Harm reduction can be controversial. Critics say needle exchanges and safe injection sites give tacit approval to harmful, illegal activities like drug abuse. Others call them a useful step in helping addicts to recover.
“I think the Canadians are working from the principle that the drug supply has become so tainted and is so dangerous for their citizens that they would rather start by keeping them alive and working from there,” Peter Davidson, an associate professor of medicine at the University of California San Diego, told the Deseret News. “They are coming at it from the view that this is a public health emergency and we have to solve the immediate crisis. Then we will work out what to do next.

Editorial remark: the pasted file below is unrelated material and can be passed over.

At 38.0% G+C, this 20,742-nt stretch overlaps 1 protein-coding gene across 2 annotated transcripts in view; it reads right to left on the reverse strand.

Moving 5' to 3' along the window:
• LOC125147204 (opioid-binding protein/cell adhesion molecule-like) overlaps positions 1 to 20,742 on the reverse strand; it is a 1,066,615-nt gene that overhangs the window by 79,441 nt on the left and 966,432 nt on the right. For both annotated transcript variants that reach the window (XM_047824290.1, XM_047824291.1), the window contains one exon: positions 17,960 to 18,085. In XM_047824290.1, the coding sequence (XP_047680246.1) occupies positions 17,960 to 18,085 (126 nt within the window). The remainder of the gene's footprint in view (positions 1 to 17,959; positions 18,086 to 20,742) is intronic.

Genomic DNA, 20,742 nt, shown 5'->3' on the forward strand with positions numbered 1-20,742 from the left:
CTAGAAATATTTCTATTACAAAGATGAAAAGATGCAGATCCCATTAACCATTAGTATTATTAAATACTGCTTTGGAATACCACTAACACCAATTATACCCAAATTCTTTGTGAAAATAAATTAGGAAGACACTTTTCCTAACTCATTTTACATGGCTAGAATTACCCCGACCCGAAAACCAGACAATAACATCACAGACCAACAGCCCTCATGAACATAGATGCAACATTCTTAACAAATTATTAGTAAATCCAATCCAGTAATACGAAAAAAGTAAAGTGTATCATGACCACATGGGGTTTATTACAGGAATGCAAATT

“No one is suggesting this is ideal.”
More than 702,000 Americans died of opioid overdoses between 2000 and 2017, the last year with full data, according to the Centers for Disease Control and Prevention. Canada’s problem is just as bad. In Vancouver alone last year, 395 people overdosed and died, prompting an epidemiology professor at the University of British Columbia to propose the vending project, The Guardian reported.
Opioid addicts become physically dependent. The drug that once got them high is now necessary to keep them from getting dope-sick and sliding into symptoms of withdrawal, which can be brutal. Many turn to street drugs like heroin when their prescriptions run out, but a contaminated supply or variation in purity levels can lead to overdose and death. The idea behind harm reduction is to mitigate those risks to buy addicts time to get treatment and hopefully recover.
Vancouver was the first city in North America to create a safe injection site where heroin users could inject and be monitored by medical professionals capable of reviving them from an overdose. Other programs prescribe Dilaudid or pharmacy-grade heroin to addicts.